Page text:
Taming a Bulldozer

This is a bit of a response to my friend Nish's post Smooth me out, Soften me up. Let me first say that this post is a great example of why I love her writing. More than that, she is a really great person.

This post. Wow.

This idea of being reshaped and having rough edges smoothed-out has been a recurring theme in my life for nearly half of my 37 years. The first really clear awareness is from sometime in college. I was probably around 20 and I was the student director for a campus ministry group called Campus Crusade for Christ. I had sort of inherited the role when the previous director stepped down and then the next guy in line rather abruptly left campus to get married.

I don't think I had any sort of real qualification to be doing any of this, but there I was. I had been leading our team for a year or so when a staff advisor that we borrowed from Oregon State University just down the road said something to me. He said that as a leader, I was like a bulldozer. He said it was clear that I usually had a very firm idea about where we were going and that my default method for dealing with things was to push any and all obstacles (usually people) out of the way.

I can't tell you how true that metaphor has proven over the last 17 years.

That conversation was really hard for me. No one likes to be told that they push people around. Seems like a pretty loose definition of "bully" when you think about it.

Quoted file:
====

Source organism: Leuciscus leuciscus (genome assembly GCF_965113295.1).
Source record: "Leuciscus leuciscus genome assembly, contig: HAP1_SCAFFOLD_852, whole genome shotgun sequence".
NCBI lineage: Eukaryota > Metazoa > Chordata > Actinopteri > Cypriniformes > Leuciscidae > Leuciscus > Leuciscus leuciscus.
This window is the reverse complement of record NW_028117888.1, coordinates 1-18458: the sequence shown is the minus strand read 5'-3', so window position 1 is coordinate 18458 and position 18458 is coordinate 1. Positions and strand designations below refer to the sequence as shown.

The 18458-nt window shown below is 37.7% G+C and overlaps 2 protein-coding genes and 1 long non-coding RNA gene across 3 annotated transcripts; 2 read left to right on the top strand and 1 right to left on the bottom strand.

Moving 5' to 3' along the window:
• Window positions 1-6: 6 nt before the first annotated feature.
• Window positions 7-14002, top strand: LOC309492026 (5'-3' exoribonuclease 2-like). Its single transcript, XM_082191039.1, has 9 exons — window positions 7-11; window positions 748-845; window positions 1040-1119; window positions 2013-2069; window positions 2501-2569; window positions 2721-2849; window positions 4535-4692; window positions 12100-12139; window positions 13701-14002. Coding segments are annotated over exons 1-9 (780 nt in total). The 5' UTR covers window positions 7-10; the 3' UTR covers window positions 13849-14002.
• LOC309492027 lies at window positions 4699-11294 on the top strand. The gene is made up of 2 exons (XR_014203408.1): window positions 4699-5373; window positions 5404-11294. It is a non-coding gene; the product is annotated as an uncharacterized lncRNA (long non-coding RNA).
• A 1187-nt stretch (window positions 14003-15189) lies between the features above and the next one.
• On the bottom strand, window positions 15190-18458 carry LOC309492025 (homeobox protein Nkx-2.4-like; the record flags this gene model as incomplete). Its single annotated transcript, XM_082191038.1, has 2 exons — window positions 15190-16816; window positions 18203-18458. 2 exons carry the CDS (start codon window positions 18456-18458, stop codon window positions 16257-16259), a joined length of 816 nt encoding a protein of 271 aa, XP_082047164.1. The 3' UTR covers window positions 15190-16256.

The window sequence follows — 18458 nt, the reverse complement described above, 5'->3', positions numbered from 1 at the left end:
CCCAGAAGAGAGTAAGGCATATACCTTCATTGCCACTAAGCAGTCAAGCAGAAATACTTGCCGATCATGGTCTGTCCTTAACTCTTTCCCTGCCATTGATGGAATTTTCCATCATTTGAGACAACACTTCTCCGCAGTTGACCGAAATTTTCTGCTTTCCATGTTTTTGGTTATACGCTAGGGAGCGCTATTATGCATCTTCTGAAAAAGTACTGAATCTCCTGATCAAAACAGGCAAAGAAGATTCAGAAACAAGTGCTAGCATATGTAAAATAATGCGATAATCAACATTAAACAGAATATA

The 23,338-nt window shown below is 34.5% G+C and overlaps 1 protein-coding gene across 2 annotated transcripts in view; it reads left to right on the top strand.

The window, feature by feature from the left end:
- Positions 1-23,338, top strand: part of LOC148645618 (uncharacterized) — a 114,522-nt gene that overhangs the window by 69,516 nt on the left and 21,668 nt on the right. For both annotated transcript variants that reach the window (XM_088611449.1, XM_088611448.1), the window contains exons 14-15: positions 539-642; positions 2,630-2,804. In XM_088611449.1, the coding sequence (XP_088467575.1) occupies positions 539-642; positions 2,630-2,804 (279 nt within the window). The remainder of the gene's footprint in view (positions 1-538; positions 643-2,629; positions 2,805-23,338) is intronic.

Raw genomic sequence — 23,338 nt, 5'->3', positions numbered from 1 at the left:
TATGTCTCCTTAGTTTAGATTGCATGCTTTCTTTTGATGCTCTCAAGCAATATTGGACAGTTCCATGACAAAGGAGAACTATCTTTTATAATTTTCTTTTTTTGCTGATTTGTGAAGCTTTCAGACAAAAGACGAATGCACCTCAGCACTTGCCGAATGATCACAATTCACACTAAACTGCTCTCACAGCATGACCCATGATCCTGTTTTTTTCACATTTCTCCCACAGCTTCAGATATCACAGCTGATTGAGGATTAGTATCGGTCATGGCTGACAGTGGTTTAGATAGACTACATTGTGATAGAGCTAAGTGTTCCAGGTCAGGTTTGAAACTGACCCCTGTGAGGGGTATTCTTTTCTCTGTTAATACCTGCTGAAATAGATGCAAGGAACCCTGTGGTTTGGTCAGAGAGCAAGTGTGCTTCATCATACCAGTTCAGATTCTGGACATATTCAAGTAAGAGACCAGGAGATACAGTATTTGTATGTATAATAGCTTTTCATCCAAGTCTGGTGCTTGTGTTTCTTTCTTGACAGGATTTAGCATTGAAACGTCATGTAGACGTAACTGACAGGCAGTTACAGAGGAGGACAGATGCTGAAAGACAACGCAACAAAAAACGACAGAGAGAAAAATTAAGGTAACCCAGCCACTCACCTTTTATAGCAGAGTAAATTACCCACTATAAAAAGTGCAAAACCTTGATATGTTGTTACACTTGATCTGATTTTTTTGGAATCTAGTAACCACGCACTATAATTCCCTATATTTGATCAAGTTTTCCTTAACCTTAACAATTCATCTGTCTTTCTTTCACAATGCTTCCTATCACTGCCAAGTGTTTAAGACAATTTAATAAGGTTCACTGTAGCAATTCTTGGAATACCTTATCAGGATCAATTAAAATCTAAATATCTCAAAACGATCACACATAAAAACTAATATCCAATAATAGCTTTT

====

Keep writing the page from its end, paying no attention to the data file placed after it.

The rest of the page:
My wife says I can almost always find a way to make something happen if I really want it. She doesn't mean it as a compliment.

I think it's important to know that I don't blindly push towards stubborn ideas. I rarely make big decisions without considering quite a few possible outcomes. Usually, this means I've mentally been through a few failure scenarios already and have constructed a vision that seems likely to succeed. I try to think through these things so I don't have to fail as much in real life. Because of this, I usually feel like I've got a good handle on "the right way" to do something pretty early on, and am not as receptive to different strategies or ideas.

Being a husband and a father challenges this on so many levels. While there is still great room for me to be a forward thinker and a planner, there often isn't a lot of time or space to wait until ideas are complete and vetted. In addition, my wife has great insight - often times much better than mine. Not listening to her opinion can prove quite problematic. Also, my kids often don't care if they are doing things "the right way".

The rest of life is like that too. Coworkers, employees, clients, friends, acquaintances- None of them like it when you ignore their ideas. I've head-learned so many great things about making sure people know they are more important than your plans and ideas, but it is still so hard to consistently follow through.

If Nish feels like a cheese grater, then I often feel like a giant yellow Bulldozer.

But I'm pretty sure there's hope.

All those years ago I was obliviously just pushing stuff around and rolling right over the top of anything that wouldn't be pushed. Throughout the years I've learned to use a broader arsenal of tools and to push with the bulldozer only when it really makes sense.

I'm hopeful that my inclination to focus on vision can keep being refined into a beautiful character trait that serves God, my family and our world without a lot of collateral damage.